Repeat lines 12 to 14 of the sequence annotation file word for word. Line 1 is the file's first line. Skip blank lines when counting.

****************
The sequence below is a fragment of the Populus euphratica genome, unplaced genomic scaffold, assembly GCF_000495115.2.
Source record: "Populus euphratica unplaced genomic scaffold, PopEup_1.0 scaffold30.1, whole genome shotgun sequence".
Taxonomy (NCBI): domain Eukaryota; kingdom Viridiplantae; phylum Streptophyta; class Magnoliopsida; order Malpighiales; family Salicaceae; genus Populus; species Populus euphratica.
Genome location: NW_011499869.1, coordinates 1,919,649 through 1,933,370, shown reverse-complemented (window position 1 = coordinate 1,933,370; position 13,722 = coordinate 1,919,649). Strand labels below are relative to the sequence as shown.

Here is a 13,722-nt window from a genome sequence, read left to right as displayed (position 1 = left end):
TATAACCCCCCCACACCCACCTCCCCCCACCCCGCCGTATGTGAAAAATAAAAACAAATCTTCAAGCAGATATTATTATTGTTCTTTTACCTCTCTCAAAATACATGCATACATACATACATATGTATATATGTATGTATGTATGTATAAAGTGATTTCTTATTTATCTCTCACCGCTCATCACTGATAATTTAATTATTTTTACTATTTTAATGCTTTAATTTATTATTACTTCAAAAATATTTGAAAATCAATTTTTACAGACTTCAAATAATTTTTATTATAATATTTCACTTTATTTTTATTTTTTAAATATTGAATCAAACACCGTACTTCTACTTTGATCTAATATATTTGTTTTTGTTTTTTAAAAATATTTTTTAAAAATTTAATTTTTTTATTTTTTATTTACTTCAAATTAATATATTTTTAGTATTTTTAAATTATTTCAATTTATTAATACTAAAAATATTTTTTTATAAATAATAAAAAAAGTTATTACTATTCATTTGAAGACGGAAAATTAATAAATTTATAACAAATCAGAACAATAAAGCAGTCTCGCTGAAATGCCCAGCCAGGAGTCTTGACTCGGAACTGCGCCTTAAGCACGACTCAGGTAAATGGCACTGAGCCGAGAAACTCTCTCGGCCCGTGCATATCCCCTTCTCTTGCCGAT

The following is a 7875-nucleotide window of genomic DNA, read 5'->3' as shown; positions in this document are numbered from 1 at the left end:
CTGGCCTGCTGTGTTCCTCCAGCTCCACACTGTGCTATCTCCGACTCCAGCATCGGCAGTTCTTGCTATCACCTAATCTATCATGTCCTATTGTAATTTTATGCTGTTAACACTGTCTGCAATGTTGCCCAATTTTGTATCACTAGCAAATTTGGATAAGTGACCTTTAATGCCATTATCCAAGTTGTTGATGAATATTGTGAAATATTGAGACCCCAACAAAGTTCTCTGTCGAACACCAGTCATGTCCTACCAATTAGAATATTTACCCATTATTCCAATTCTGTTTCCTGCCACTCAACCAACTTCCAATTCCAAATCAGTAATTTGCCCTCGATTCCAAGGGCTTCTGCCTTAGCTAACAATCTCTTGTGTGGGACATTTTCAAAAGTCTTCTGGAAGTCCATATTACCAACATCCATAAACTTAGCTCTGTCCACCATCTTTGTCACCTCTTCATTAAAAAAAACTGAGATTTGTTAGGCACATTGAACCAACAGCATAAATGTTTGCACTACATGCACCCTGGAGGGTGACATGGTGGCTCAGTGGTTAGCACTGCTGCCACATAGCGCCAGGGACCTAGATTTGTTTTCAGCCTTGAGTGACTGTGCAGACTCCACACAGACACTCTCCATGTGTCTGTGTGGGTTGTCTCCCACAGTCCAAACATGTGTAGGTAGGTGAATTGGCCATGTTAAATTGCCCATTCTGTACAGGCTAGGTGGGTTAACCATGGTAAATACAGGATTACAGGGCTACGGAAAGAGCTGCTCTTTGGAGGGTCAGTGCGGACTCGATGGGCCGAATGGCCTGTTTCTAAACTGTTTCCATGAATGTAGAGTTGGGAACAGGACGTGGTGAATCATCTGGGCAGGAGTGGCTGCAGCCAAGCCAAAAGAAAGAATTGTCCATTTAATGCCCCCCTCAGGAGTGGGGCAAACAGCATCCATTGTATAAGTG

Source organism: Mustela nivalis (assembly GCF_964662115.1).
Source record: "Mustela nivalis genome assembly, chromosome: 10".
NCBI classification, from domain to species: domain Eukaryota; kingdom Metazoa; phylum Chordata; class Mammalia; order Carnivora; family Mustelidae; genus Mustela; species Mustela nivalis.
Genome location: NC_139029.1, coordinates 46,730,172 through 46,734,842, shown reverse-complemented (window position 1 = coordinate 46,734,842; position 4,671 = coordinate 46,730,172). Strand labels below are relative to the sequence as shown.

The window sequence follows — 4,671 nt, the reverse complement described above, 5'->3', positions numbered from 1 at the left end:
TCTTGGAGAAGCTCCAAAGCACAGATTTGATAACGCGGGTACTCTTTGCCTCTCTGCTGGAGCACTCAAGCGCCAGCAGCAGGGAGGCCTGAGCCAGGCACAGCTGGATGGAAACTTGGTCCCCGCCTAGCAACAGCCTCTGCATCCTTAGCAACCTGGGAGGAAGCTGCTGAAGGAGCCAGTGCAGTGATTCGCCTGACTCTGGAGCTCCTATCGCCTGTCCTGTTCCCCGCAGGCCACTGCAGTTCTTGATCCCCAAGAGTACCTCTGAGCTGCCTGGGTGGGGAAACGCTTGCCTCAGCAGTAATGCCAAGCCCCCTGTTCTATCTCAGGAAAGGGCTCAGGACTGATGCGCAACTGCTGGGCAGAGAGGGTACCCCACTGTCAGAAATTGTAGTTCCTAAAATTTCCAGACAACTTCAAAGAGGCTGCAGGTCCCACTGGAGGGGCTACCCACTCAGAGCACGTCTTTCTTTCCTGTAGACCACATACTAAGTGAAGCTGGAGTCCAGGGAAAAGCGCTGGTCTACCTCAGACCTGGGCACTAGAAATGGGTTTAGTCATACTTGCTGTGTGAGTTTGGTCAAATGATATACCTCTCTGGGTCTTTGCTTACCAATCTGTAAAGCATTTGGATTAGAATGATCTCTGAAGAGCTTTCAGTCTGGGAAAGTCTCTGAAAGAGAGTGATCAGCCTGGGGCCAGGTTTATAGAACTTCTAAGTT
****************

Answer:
Genome location: NC_139029.1, coordinates 46,730,172 through 46,734,842, shown reverse-complemented (window position 1 = coordinate 46,734,842; position 4,671 = coordinate 46,730,172). Strand labels below are relative to the sequence as shown.

The window sequence follows — 4,671 nt, the reverse complement described above, 5'->3', positions numbered from 1 at the left end:
TCTTGGAGAAGCTCCAAAGCACAGATTTGATAACGCGGGTACTCTTTGCCTCTCTGCTGGAGCACTCAAGCGCCAGCAGCAGGGAGGCCTGAGCCAGGCACAGCTGGATGGAAACTTGGTCCCCGCCTAGCAACAGCCTCTGCATCCTTAGCAACCTGGGAGGAAGCTGCTGAAGGAGCCAGTGCAGTGATTCGCCTGACTCTGGAGCTCCTATCGCCTGTCCTGTTCCCCGCAGGCCACTGCAGTTCTTGATCCCCAAGAGTACCTCTGAGCTGCCTGGGTGGGGAAACGCTTGCCTCAGCAGTAATGCCAAGCCCCCTGTTCTATCTCAGGAAAGGGCTCAGGACTGATGCGCAACTGCTGGGCAGAGAGGGTACCCCACTGTCAGAAATTGTAGTTCCTAAAATTTCCAGACAACTTCAAAGAGGCTGCAGGTCCCACTGGAGGGGCTACCCACTCAGAGCACGTCTTTCTTTCCTGTAGACCACATACTAAGTGAAGCTGGAGTCCAGGGAAAAGCGCTGGTCTACCTCAGACCTGGGCACTAGAAATGGGTTTAGTCATACTTGCTGTGTGAGTTTGGTCAAATGATATACCTCTCTGGGTCTTTGCTTACCAATCTGTAAAGCATTTGGATTAGAATGATCTCTGAAGAGCTTTCAGTCTGGGAAAGTCTCTGAAAGAGAGTGATCAGCCTGGGGCCAGGTTTATAGAACTTCTAAGTT